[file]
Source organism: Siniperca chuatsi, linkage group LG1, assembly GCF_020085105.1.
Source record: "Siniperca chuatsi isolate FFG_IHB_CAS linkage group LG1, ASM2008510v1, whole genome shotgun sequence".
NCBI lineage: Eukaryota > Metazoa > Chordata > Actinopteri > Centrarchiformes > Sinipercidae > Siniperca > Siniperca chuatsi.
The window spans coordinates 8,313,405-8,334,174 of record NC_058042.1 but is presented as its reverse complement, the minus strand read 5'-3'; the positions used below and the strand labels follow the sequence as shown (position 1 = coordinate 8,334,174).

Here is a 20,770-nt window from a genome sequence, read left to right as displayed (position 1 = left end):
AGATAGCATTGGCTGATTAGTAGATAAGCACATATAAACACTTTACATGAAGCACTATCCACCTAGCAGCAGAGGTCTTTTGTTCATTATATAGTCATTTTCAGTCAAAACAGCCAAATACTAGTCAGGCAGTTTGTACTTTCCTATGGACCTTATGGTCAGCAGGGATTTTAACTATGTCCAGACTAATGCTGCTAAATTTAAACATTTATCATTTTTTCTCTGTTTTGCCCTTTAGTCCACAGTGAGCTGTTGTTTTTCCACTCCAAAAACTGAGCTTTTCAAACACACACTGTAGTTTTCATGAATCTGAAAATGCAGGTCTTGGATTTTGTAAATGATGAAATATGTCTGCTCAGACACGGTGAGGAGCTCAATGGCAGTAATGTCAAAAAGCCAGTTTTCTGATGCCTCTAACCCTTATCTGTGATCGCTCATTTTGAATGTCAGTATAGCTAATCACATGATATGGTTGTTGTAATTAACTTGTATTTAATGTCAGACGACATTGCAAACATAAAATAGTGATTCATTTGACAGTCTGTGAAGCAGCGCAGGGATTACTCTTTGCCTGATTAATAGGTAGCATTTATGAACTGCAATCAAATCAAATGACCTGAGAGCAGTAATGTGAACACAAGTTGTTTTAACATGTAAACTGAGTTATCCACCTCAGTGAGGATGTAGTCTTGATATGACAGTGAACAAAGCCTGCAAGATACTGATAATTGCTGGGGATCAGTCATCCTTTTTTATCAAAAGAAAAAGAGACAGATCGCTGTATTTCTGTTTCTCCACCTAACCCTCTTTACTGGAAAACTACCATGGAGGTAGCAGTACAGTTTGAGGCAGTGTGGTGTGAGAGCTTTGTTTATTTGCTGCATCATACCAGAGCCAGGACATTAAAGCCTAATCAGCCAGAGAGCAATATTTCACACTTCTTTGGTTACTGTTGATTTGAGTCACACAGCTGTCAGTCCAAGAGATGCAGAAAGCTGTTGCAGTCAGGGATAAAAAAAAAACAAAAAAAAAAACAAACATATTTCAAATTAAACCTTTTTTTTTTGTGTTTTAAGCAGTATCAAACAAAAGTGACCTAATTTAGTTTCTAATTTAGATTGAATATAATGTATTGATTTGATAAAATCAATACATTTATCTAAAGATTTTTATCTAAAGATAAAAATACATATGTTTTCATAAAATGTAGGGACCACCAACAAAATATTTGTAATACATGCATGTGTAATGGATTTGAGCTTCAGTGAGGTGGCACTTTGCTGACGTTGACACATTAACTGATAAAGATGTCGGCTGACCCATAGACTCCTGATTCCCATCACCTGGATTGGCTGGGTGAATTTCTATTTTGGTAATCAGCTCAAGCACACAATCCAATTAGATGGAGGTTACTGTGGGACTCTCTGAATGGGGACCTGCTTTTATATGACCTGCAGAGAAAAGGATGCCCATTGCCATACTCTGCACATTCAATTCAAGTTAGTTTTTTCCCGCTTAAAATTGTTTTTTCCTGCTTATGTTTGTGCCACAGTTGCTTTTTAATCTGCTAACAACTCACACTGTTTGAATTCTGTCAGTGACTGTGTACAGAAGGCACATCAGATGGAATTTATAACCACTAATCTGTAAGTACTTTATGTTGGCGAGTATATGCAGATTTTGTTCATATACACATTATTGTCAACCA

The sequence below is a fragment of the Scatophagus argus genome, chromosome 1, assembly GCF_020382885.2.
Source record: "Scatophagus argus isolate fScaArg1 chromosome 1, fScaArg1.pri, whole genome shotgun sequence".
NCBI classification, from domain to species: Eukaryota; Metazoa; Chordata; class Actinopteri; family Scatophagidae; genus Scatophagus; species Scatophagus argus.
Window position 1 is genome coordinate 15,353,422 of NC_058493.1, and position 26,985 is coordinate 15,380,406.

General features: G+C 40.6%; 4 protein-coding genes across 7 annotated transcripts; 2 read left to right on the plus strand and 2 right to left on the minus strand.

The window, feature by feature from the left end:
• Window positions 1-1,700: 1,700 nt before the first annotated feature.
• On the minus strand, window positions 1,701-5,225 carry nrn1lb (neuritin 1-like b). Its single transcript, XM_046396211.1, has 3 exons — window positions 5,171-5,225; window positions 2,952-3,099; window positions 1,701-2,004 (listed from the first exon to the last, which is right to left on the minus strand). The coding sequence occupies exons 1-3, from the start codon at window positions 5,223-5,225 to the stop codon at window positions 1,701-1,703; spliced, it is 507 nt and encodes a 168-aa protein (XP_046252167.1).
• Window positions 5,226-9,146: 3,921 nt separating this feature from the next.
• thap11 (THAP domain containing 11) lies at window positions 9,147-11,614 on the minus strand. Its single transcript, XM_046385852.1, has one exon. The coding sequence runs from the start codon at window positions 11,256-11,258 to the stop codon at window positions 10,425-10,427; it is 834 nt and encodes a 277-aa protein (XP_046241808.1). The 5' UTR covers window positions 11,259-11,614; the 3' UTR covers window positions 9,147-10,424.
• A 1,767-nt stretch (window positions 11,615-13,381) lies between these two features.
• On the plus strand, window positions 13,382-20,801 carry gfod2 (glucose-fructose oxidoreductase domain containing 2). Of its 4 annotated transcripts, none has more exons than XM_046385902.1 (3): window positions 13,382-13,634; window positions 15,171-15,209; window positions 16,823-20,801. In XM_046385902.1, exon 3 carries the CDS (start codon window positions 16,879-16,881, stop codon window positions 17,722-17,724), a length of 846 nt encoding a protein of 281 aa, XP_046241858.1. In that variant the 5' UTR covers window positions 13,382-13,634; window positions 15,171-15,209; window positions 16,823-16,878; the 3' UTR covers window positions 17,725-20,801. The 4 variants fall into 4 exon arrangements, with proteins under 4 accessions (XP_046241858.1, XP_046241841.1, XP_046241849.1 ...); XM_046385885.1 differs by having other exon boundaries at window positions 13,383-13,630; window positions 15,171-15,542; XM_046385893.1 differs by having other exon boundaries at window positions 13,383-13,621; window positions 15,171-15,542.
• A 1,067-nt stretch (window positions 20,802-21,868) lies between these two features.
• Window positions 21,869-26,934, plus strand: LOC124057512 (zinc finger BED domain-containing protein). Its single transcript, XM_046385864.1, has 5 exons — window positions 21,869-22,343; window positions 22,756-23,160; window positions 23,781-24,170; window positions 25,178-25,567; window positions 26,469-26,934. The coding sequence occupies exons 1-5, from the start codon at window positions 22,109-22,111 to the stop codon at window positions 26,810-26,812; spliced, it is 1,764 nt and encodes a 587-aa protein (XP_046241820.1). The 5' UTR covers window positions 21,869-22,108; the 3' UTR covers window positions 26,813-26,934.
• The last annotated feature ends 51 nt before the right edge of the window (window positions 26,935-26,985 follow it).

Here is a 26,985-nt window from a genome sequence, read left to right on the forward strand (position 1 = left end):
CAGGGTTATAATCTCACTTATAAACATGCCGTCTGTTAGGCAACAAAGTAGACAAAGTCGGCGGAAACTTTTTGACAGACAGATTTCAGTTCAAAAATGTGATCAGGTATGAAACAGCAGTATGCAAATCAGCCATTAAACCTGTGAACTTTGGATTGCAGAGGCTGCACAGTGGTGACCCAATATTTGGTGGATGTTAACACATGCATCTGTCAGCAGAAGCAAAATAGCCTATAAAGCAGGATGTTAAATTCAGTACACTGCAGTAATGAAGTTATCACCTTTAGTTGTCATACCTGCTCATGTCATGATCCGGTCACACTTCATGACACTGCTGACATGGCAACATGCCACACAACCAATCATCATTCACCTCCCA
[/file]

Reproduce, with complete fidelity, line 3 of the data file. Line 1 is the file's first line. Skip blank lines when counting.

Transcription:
NCBI lineage: Eukaryota > Metazoa > Chordata > Actinopteri > Centrarchiformes > Sinipercidae > Siniperca > Siniperca chuatsi.